CEH has a long history of coastal research and we hold extensive datasets on a plant species and their associated soil characteristics. Salinity, along with other environmental variables constrains the distribution of coastal plants in predictable ways. Our modelling work quantifies these relationships to create niche models for 132 coastal plant taxa in found in Great Britain based on eight environmental variables. The models can be applied to predict changes to habitats and ecosystem services that that plant species provide and responses to changing sea levels.
Our research investigates biogeochemical processes in salt marshes and how they are effected by management and restoration. We work on carbon cycling, microbial processing and greenhouse gas emissions from saltmarsh soils.
Greenhouse gas emissions from salt marshes
Natural wetlands, including salt marshes, can help offset climate change by storing carbon in their soils. At the same time wetland soils respire methane, carbon dioxide and nitrous oxide which are all major greenhouse gases. It was thought that because salt marshes are frequently covered by the tide, the salt in the sea water would reduce the activity of methane producing bacteria and the decomposition of organic matter and therefore the production of greenhouse gases, and methane in particular. Our research into the effects of cattle grazing on greenhouse gas emissions shows that British salt marshes do emit methane from their soils and that grazing does make a difference with grazed marsh producing greater volumes.
Coastal margin habitats are globally important their capacity to capture carbon for the air and store it in their soils. Salt marshes have the ability to capture carbon at a rapid rate and store for long periods of time. The relative carbon storage potential of coastal habitats is now considered to play a significant role in the regulation of both local and global climate. Our work with our partners at Plymouth Marine Laboratory has shown that if coastal habitats are maintained at their current extent, their carbon capture capacity over the period 2000 - 2060 is valued to be in the region of £1 billion UK sterling. However, if current trends of habitat loss continue, the capacity of the coastal habitats both to capture and store carbon will be significantly reduced, with a reduction in value of around £0.25 billion UK sterling.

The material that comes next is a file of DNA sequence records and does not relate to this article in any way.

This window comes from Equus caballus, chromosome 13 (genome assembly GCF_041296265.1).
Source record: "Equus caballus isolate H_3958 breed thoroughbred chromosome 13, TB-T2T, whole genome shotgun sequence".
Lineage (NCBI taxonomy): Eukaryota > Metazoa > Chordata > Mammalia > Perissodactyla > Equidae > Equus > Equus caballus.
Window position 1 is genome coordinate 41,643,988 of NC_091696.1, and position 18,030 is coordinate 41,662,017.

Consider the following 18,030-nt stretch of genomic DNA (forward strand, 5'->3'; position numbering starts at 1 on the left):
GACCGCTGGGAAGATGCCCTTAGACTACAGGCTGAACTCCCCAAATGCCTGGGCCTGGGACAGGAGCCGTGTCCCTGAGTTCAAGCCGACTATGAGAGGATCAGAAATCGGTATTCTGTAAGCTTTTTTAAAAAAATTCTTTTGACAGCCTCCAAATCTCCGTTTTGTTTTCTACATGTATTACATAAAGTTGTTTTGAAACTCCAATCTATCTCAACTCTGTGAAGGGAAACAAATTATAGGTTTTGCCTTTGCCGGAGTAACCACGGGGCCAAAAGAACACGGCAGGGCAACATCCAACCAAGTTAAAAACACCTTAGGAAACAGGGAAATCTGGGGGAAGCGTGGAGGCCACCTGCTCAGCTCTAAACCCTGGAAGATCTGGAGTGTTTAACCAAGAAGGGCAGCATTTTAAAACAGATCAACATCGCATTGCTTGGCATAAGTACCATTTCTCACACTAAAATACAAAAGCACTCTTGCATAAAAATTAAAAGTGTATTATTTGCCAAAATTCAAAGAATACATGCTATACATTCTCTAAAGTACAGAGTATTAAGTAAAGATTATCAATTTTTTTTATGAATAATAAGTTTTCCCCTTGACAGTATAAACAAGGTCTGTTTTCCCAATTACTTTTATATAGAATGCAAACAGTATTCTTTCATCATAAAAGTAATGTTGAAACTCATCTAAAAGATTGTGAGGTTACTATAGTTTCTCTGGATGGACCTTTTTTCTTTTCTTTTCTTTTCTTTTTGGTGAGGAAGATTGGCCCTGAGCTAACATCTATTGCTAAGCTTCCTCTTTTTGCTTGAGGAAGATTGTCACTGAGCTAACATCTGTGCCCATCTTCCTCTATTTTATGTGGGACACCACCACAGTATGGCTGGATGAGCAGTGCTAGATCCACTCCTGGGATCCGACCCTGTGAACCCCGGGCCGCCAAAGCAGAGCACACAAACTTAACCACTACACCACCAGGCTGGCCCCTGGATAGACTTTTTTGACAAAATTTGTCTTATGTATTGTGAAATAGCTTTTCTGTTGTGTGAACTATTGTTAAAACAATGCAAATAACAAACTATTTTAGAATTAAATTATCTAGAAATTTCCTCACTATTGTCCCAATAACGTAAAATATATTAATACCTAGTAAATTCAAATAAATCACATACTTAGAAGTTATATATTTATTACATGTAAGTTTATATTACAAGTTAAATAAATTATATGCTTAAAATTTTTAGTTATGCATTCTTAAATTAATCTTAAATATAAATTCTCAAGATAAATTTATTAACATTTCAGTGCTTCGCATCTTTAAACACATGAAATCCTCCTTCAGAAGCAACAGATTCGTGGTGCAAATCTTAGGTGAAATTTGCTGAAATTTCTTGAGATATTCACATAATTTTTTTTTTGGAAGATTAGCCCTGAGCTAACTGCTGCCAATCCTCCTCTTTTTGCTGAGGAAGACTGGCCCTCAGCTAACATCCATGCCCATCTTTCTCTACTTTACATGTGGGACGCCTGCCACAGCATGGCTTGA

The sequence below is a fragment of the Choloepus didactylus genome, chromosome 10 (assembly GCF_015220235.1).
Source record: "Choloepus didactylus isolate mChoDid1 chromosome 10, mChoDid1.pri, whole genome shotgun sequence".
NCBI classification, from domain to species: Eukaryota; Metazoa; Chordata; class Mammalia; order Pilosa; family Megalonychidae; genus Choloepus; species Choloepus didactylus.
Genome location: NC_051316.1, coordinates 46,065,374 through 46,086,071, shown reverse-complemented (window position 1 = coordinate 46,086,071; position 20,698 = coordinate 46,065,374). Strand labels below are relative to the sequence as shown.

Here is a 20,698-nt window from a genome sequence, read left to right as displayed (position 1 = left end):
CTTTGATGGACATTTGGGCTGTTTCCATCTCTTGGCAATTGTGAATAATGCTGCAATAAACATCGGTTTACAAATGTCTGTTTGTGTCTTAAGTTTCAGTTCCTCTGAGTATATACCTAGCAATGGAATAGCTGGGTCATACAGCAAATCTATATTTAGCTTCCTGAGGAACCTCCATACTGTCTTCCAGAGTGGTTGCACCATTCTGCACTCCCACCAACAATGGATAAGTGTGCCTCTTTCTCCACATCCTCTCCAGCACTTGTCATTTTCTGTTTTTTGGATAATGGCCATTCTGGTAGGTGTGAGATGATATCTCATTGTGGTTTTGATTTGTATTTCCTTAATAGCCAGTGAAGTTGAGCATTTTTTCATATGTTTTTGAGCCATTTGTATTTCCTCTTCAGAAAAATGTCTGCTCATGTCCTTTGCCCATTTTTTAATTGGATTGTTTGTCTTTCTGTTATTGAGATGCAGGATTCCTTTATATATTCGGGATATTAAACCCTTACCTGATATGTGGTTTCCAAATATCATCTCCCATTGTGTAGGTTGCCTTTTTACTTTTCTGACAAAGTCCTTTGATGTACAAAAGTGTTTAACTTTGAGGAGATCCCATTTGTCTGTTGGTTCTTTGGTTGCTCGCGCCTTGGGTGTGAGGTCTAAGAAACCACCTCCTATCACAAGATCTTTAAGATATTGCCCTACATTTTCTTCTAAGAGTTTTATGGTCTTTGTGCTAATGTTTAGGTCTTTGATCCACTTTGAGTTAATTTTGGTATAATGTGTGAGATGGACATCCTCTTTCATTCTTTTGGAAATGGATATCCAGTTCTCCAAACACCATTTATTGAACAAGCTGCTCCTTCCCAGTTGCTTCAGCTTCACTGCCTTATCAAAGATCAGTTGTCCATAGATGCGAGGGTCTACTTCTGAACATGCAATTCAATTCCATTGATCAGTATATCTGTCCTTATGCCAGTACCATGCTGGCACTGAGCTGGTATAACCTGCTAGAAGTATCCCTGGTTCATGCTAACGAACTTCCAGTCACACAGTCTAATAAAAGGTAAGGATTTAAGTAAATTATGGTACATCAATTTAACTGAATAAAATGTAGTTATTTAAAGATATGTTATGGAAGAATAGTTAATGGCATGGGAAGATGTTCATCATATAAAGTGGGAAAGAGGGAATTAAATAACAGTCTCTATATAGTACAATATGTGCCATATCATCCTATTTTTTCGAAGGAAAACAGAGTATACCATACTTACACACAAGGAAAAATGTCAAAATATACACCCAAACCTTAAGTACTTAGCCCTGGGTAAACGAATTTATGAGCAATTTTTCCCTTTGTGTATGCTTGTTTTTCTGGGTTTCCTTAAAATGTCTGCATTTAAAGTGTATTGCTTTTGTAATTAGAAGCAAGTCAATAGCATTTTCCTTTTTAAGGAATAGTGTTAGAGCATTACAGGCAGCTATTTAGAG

Livestock grazing and carbon
Due to high productivity and high sedimentation rates, salt marshes are extremely efficient at capturing and storing carbon, and provide the ideal environment for enhancing carbon capture rates through the management of livestock grazing, a common use of salt marshes. However, salt marshes are subject to a range of environmental stressors, which can vary considerably over a large spatial scale. It is therefore important to understand the implications of environmental and contextual variability on the use of livestock grazing as a carbon management tool.
Our studies of grazing effects on salt marshes across the west coast of the UK have found that grazing has an impact on several above ground characteristics, but no impact on soil carbon stocks or overall carbon capture rates. Instead, below ground processes were explained more by the broader environmental variables and seasonal changes. Our work does not discount the fact that grazing may affect soil carbon stocks on the small-scale, or after initial introduction, but shows that grazing impacts are insignificant next to broader contextual factors on marshes with well-established grazing regimes.